Type 2 diabetes: Roche says its weekly drug works better than Merck's daily one

The $5 billion U.S. diabetes drug market just got a little more competitive. Swiss drugmaker Roche (RHHBY) said Wednesday an experimental medicine in late-stage development works better in treating type 2 diabetes than Merck (MRK) Januvia, according to a clinical study.

Roche licensed taspoglutide, which can be taken just once a week, from French drugmaker Ipsen in 2006. Now, it says, the weekly treatment showed superior reduction of HbA1c -- a measure of blood-glucose levels -- against a dummy pill or placebo in one of the studies. The company also said another study showed its drug reduced blood-glucose levels better than sitagliptin, the generic name for Merck's diabetes drug Januvia, which must be taken daily.

Roche said its drug met initial targets and was well tolerated by patients taking it. As the drug is injected once a week, it has an advantage over daily medicine.

But so far, Merck's fast-growing Januvia, with its $1.4 billion in annual sales as of 2008 merely two years after gaining U.S. Food and Drug Administration approval in late 2006, has managed to firmly entrench itself in the market. The reason, it seems, is the minimal side effects. Januvia's label is also "marginally less cautious" on its use with other drugs, UBS analyst Gbola Amusa told Reuters.

Bank Sarasin analyst David Kaegi explains how Eli Lilly (LLY) diabetes drug Byetta, approved in 2005, didn't gain the same market share because of its side effects, the most common of which include nausea, vomiting and diarrhea. Of course, the recent FDA warning about kidney failure following six deaths won't help.

To compare, Byetta sales were $751.4 million in 2008. But that could come under pressure as a previous study also found Roche's drug performed better than Byetta.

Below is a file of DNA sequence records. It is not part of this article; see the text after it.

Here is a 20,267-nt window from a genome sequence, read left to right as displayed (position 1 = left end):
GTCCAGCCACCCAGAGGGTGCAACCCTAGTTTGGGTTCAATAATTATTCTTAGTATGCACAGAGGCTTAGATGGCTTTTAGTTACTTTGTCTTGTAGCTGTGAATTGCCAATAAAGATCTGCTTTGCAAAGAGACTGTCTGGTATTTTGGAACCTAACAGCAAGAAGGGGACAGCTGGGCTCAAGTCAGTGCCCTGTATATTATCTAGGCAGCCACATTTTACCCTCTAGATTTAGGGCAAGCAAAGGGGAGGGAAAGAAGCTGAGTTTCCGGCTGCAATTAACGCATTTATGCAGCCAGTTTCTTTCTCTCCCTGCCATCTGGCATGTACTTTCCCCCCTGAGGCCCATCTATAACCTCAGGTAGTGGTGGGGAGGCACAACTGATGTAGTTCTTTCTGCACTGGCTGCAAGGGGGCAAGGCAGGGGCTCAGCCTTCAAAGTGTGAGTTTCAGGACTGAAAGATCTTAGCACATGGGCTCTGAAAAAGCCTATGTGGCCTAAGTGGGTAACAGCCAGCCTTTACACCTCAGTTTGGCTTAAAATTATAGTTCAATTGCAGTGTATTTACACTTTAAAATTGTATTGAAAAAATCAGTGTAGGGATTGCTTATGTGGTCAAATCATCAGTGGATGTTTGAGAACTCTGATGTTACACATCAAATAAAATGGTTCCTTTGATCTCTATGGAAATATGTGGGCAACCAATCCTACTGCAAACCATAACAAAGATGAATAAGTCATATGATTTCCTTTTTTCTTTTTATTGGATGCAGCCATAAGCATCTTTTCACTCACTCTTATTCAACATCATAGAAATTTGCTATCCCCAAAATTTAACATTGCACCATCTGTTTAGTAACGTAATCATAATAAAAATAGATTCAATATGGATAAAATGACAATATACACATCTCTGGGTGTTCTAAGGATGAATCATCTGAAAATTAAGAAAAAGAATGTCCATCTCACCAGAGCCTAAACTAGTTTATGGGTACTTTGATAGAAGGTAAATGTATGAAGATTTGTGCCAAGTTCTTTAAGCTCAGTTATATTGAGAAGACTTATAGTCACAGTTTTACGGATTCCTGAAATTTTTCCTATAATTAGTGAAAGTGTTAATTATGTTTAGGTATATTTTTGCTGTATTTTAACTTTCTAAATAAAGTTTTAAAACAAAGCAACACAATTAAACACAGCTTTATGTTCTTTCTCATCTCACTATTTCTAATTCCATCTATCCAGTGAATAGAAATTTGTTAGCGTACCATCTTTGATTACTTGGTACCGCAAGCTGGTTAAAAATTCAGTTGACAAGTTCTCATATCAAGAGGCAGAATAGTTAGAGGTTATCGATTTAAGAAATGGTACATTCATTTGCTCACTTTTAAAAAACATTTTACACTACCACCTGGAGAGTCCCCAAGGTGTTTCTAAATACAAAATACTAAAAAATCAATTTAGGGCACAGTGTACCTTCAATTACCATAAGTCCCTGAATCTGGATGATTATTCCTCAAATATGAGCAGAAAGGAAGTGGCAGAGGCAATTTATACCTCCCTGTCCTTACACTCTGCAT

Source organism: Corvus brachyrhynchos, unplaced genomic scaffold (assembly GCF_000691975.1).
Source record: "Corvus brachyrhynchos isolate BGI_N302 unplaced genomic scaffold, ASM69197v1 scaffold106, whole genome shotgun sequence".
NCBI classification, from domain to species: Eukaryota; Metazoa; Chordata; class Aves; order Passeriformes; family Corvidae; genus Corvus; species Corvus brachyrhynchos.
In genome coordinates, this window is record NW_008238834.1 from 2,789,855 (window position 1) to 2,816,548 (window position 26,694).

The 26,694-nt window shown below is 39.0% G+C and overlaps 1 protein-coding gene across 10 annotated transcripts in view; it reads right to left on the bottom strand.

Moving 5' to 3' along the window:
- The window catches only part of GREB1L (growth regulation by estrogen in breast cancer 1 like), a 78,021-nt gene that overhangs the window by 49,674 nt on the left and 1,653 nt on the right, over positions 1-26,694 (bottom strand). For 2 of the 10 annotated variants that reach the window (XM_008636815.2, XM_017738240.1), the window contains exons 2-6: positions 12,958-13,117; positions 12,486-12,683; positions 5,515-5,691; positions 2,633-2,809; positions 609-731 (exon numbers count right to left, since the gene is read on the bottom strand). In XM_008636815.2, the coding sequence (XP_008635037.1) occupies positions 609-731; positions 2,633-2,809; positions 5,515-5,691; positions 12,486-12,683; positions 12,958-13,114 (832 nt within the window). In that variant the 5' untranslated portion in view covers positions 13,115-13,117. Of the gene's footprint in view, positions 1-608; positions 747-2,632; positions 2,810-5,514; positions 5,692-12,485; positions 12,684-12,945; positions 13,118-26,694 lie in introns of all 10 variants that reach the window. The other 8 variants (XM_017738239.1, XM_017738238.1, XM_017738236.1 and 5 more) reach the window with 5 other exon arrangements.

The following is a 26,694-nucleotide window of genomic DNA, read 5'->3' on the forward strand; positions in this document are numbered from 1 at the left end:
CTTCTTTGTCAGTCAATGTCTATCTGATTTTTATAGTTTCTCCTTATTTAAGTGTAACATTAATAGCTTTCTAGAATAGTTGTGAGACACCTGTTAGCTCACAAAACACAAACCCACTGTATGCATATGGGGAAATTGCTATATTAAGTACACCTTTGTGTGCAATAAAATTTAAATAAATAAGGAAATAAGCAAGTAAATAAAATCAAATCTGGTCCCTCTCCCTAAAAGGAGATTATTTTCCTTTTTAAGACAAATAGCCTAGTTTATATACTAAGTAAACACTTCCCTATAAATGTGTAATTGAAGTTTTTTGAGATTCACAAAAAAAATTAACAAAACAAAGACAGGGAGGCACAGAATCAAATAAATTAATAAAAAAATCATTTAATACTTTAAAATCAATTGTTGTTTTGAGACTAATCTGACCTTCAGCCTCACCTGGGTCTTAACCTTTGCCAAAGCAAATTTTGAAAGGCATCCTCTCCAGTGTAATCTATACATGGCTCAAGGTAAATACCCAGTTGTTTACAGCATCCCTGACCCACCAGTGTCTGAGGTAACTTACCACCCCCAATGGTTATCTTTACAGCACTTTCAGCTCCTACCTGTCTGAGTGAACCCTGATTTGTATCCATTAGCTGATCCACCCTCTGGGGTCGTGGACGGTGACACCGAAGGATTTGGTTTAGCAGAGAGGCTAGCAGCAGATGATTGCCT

As for Roche's drug side effects, a previous study noted that the most common ones were nausea and vomiting. So even though the data is encouraging in its efficacy and performance, analysts are concerned about the side effects, saying its success hinges on that. Without more data on that front, analysts won't commit.

Then there are the other recent drugs trying from other companies to tap into the ever growing type 2 diabetes market. AstraZeneca (AZN) and Bristol-Myers Squibb (BMY) finally won FDA approval for their diabetes drug Onglyza in August. They pitched it to directly compete with Merck's treatment.

Onglyza is expected to gain blockbuster status eventually, analysts said. There's expected to be plenty of room for growth in this type of diabetes drug -- DPP-4 -- market, with predictions of $7 billion in global sales by 2015.

But the FDA has increased scrutiny of diabetes meds. AstraZeneca and Bristol-Myers are required to perform a post-market study designed to look at the risk of cardiovascular side effects in high-risk patients, while Novo Nordisk's (NVO) drug Victoza, suffered a setback when the FDA this spring couldn't decide on its marketability following data on a type of thyroid tumors seen in rodent studies. Roche's drug so far in studies deemed safe and analysts believe it will gain approval.

So while efficacy and safety are definitely important, as Byetta for example has been shown in studies to have better results than Januvia, it's still often up to patients to determine whether they can tolerate the side effects or not.

Type 2 diabetes is a global epidemic that affects more than 180 million adults worldwide, a number that is expected to more than double by 2030. Even with available therapies, managing type 2 diabetes remains a challenge and patients often fail to achieve important measures. Uncontrolled type 2 diabetes can lead to severe complications such as cardiovascular diseases, stroke, blindness, amputations and kidney failure.

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